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In a traditionally volatile region, violence has once again broken out. In the province of North Kivu in the Democratic Republic of the Congo, two rebel groups have been engaging in fighting with the Congolese armed forces. M23, the most active of the rebel groups operating in the DRC, launched an assault on the army stationed around the city of Goma on July 14th. Prior to that though, the Allied Democratic Forces engaged the armed forces on July 11th. Caught in the crossfire of these separate engagements are tens of thousands of civilians, forced to flee as fighting erupted.

Many of these refugees fled across the border into Uganda where transit centers are quickly filling. In the first few days of the conflict 66,000 Congolese refugees crossed the border. And that was before violence erupted between M23 and the national forces. The situation is even more difficult in Uganda as the country is already playing host to more than 200,000 refugees – 60% of whom originate from the DRC – before this latest round of violence.

The UN Refugee Agency has an annual operating budget of $93.8 million for Uganda, but less than half of this has so far been funded. With the sudden influx of refugees from both Ugandan conflicts, a large portion of the extra burden is falling on Uganda. With transit centers near the borders rapidly filling, the Ugandan Office of the Prime Minister pledged to begin registering refugees and relocating them to longer term refugee camps, where they will be supplied with plots of land to farm. This process, however, is time-consuming, and over-congestion in the transit camps, and the subsequent risk of disease as livestock and people live together in close quarters, has become a primary concern.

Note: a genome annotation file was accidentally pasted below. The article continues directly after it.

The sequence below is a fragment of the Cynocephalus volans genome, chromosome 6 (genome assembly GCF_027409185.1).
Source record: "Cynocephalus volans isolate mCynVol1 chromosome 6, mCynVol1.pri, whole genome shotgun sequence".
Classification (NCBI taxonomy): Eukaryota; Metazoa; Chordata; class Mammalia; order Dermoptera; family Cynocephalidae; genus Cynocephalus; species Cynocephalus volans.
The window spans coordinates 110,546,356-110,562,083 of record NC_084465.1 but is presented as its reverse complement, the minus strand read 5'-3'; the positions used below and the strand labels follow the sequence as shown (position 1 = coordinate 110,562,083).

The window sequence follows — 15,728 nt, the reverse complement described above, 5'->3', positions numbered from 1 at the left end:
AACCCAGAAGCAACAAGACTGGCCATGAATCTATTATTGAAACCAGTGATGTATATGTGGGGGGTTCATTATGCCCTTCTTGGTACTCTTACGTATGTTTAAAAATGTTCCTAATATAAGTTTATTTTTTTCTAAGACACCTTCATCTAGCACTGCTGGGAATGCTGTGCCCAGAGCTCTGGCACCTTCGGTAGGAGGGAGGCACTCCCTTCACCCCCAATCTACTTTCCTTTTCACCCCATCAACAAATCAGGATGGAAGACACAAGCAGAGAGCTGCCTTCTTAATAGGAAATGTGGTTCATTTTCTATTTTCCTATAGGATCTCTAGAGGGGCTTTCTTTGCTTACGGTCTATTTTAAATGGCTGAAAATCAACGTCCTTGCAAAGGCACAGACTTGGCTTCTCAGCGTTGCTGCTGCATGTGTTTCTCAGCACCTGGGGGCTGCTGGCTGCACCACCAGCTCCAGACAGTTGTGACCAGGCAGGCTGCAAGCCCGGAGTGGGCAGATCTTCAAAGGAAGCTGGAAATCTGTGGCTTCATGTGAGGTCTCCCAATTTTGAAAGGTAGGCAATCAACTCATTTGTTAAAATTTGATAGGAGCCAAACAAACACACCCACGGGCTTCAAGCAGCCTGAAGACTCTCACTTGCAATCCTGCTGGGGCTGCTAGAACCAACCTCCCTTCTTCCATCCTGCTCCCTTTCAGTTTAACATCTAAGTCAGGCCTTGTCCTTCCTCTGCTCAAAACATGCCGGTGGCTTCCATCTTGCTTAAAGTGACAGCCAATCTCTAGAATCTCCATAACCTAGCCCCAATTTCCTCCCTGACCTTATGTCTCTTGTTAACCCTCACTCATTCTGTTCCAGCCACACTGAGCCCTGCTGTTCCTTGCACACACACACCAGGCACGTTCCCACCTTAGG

With the rebels, particularly M23 around Goma, refusing to back down, UN intervention may soon be seen. UN peacekeepers in the DRC, MONUSCO, had set a deadline of August 1st for rebel troops to hand in their weapons and demobilize. Leaders of the rebel group however dismissed the ultimatum as irrelevant. As a result, a UN intervention brigade, comprised of 3000 troops from Malawi, South Africa, and Tanzania – part of the 20,000 strong peacekeeping force – may soon engage rebel troops in an attempt to establish a “security zone” around the city of Goma.

– David M. Wilson
Sources: UNHCR, Times Live, IRIN News
Sources: Alissa Everett